Lindbergh is experiencing aggressive enrollment growth, and the candidates were asked whether “the district should pursue a future bond issue for constructing the new Dressel Elementary School or find some other means to handle the growth?”
McBride said, “… I don’t know that there is any other option, and unless somebody shows me some fancy new financing method, bonding’s the only way that you traditionally see this (happen) …”
A great deal of work would be required at Dressel, he said, adding, “… That school is either going to have to be razed or reconstructed on the rear of the property to help, because Musick (Road) needs a lot of work, too …
“So, I guess in short, I’m saying yes. I would support that …,” McBride said, adding that if the board is open and honest about the district’s needs, the community will respond.
Gotsch said district officials have been creative in finding ways to fund the purchase of property, noting bond-like certificates were issued to fund the purchase of Dressel School.
“… I don’t know if there’s something like that available for construction-type work, capital improvements versus acquisition of property. If there is, we’ll find it and that’s what we’ll do. If not, we may have to go to the taxpayers for a bond issue …,” she said. “In short, I would hope for some creative-type financing, but if necessary, I think a bond issue could be examined if there was no other way of funding it …”
Lenz said, “… I wouldn’t be ready to say we would renew Dressel School or replace it totally. I think that’s something we need to study and do some workshops with the administration, with engineers, building people that know what can and can’t be done and what it’s going to cost …
“Ultimately, I believe the cost of either replacing or renewing Dressel School is going to be sufficient that we would have to have a bond levy, but that should not be done, again, without working with the community, informing the community, educating the community as far as the need …”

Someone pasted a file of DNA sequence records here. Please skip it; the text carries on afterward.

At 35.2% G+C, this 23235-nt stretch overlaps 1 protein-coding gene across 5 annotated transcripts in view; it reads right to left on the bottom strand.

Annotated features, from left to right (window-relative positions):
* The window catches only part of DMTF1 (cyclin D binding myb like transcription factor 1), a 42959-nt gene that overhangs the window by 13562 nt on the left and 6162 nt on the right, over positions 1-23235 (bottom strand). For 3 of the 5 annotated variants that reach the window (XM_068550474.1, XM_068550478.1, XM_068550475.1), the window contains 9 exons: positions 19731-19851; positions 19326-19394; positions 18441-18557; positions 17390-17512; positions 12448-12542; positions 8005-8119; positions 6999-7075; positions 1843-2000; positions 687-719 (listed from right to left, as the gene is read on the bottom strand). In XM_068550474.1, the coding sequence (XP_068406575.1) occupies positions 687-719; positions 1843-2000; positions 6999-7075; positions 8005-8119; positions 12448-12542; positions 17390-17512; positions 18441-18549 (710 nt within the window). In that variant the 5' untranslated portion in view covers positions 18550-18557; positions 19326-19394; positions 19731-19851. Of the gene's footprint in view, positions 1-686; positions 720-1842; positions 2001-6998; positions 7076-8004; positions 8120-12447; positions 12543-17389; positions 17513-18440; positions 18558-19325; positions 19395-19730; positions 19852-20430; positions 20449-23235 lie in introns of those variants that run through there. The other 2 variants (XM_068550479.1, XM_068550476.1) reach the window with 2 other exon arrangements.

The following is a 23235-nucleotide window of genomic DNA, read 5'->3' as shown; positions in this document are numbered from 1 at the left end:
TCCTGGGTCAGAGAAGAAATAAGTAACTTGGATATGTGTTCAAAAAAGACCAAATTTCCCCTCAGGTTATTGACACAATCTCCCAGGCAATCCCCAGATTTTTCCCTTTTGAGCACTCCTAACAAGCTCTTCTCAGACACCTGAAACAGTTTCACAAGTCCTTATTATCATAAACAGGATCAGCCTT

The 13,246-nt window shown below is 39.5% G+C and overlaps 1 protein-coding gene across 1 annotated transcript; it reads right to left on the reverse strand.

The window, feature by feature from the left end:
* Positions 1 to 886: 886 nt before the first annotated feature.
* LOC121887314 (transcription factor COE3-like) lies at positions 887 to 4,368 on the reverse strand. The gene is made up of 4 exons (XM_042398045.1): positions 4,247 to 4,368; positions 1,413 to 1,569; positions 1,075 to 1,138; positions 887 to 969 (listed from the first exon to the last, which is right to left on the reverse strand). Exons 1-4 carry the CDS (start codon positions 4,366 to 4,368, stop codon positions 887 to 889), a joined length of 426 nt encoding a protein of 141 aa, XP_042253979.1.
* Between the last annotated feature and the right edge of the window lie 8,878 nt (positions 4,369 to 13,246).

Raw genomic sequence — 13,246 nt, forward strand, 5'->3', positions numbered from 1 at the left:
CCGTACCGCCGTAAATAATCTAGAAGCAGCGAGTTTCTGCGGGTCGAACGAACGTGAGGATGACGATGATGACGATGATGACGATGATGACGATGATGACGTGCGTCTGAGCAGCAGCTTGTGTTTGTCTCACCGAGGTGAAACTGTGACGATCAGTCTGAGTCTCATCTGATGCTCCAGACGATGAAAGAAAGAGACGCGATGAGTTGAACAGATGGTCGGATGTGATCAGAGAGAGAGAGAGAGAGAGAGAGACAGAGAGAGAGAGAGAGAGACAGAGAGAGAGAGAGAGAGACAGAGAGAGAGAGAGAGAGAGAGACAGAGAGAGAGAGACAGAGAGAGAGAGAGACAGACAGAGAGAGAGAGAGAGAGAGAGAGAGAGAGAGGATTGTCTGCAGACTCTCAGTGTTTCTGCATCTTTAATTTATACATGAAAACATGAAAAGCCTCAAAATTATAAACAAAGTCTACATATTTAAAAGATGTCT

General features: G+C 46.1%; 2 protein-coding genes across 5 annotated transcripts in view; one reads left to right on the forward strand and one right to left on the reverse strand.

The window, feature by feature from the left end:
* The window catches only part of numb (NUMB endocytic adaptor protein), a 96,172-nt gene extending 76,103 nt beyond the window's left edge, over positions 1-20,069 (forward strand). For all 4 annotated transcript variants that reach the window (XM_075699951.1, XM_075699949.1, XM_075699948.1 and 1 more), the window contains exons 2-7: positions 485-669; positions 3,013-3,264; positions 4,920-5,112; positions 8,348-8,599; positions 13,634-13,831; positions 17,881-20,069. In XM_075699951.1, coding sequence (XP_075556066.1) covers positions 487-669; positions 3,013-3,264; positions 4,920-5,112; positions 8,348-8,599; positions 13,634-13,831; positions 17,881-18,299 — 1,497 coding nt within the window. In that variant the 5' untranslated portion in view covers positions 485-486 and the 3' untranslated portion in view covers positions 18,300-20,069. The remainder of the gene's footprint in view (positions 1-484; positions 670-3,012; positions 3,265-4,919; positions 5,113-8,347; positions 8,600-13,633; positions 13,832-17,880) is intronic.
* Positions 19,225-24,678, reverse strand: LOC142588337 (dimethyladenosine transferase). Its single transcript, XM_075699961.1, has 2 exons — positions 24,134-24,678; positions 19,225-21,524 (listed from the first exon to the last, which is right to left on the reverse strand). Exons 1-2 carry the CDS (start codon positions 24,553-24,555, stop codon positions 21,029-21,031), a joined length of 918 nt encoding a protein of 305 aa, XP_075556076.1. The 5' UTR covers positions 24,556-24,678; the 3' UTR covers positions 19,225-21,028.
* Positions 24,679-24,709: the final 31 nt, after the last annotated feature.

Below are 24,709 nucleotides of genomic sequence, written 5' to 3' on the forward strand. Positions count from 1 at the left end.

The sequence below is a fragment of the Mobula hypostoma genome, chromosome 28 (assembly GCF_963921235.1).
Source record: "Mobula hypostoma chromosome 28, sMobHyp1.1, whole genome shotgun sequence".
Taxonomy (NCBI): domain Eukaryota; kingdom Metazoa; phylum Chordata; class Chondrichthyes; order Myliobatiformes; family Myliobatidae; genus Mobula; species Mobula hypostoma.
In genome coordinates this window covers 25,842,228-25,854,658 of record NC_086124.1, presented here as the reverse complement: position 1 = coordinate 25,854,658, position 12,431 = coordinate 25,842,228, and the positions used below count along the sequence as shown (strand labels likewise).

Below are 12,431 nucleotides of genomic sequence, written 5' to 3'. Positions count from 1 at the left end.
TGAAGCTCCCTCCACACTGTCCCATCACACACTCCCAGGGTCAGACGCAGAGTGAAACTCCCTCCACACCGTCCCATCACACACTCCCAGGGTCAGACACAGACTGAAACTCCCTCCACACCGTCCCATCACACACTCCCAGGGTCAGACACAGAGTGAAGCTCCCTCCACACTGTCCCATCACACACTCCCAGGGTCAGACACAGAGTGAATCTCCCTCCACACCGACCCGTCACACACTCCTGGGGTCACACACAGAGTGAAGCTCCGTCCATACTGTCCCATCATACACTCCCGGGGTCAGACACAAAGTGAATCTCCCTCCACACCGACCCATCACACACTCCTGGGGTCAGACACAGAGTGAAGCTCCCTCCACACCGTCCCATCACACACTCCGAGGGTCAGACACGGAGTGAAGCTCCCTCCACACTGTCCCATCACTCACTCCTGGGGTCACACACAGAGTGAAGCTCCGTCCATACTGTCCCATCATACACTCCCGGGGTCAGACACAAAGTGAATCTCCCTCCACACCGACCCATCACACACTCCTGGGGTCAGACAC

McDaniel said, “Agreed. There’s no simple or magical answer to the growth and the needs of the school district, especially, again, in today’s economic conditions. But just echoing that thoroughly investigating what options are out there, if anything other than a bond issue, it will be uncovered and considered. But we do have to address the growth …”
The consequences of not addressing the growth ultimately could impact academic performance, she said, noting the board must communicate and educate the community “on what the options are, what the needs are and going from there …”
The candidates were asked if they agreed with or would seek to change the Board of Education’s stance on collective bargaining — negotiating salary and benefits, but not school-governance issues.
The four candidates said they would not seek to change the board’s stance on collective bargaining, but would work in a collaborative manner with district teachers.
Of teachers, Lenz said, “… We seek their opinion. We want to hear what they have to say, but the board reserves the final right to make a decision …”
McDaniel said, “I also would not seek to make any significant changes there,” and she agreed with Lenz about listening to teachers and their concerns.
McBride said, “… If it isn’t broke, don’t fix it. It seems to be working, the policy and the procedure that they have here … As long as our ears are open and we’re having constant dialogue and conversations, I think you could probably ultimately achieve or get towards those goals, just by being open, having that open line of communication …”
Gotsch termed the district’s teachers “an invaluable resource,” noting the board consistently has relied on teachers’ input during her tenure.
“… We sit and we listen … And it’s not we listen — we hear … We’re all trying to reach the same goal, and that is to educate our children in the best way possible …,” she said.